You usually have about 15 seconds to capture your customer’s interest

Desire

Once you have the prospect’s interest, you need to be able to grow that interest into desire for your product or service. This requires further development of your rapport and conversations with the prospect. This is when you can learn more about what the prospect’s needs are and how you can help them, plus it’s the chance for you to show that you are the right choice for the product or service they need. In this phase, you should:

  • With the prospect, identify and agree upon the prospects:
    • Situation
    • Needs
    • Priorities
    • Constraints

    To find this information, use a series of questions, being sure to rephrase what you think you have learned so that you can check for understanding.

  • Build a level of rapport and trust such that the prospect feels comfortable doing business with you and your organization. Take every opportunity to help dismiss any of the prospect’s feelings that doing business with you personally could be a risk. Demonstrate your integrity, your knowledge, and your abilities.
  • Understand what the prospect’s other options are for the product or service you are offering. What will your competition be offering? How can you distinguish yourself from the competition? What will the competition say about you and how can you respond to it?
  • Be sure that you understand your own product or service inside and out. You want to be able to answer any questions that the prospect has, identify any particular advantages of your product over others, and be able to identify every way in which those advantages can help the prospect.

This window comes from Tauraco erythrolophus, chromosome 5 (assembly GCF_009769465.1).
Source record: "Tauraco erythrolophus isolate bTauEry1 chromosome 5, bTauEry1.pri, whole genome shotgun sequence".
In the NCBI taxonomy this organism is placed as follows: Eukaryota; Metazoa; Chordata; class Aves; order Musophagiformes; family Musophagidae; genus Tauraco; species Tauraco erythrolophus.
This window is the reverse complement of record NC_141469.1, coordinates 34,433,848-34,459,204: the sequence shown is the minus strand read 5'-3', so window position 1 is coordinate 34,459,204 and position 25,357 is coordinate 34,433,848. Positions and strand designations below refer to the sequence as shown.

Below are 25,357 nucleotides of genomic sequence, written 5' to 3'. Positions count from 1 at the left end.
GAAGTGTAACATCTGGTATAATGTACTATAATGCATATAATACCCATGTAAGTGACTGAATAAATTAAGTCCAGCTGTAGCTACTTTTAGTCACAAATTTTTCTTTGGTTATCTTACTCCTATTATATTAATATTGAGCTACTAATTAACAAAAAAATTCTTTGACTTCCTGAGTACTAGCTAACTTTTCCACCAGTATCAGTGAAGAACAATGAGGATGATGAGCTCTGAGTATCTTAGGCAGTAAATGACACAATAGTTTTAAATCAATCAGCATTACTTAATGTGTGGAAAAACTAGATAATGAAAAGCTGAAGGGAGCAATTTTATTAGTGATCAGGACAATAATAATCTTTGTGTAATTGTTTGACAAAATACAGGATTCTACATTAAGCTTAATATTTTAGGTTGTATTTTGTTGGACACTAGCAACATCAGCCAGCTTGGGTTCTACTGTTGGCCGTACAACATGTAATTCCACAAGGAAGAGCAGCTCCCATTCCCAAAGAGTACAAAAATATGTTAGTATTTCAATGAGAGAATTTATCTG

• You must be able to identify solutions from your selection of products and services, compile a proposal for your prospect, and explain in clear, exact detail how your solution will work, what the results will be, and any areas that might exceed the customer’s expectations.
  • Demonstrate that you have taken any constraints into account in your presentation for the prospect.

Taking the customer from interest to desire requires that you learn more about what the prospect’s needs are and how you can help them.

Action

If you have completed the first three stages thoroughly and well, this final stage of action should flow forward easily. The customer will have a strong desire for your product or service and will believe that you are the right choice to be their provider. It now only remains for you to get the customer to take the next step; the action which will commit the customer to your services.

  • Caution, hesitancy, or the simple fact that there is so much more to do these days for all of us may mean that it takes some follow-up efforts in order for you to get the final commitment.
  • If there is some hesitancy, there may be some objections that you haven’t addressed yet, or some concerns that need to be discussed. Use your questioning skills to discover what information your customer may still need in order to commit.
  • Make sure that you follow-up on any action that you need to take as soon as possible. You don’t want to let the customer think that their business wasn’t important enough to follow-up on right away
  • Also be certain that your customer is satisfied with any installation, delivery, transfer, or other process involved in implementing your product. Remember, customer service shouldn’t end with the sale.

If the first three stages have been done thoroughly and well, this final step will flow easily.

Tagged . Bookmark the permalink.

Leave a Reply

Your email address will not be published. Required fields are marked *


7 × three =

You may use these HTML tags and attributes: <a href="" title=""> <abbr title=""> <acronym title=""> <b> <blockquote cite=""> <cite> <code> <del datetime=""> <em> <i> <q cite=""> <strike> <strong>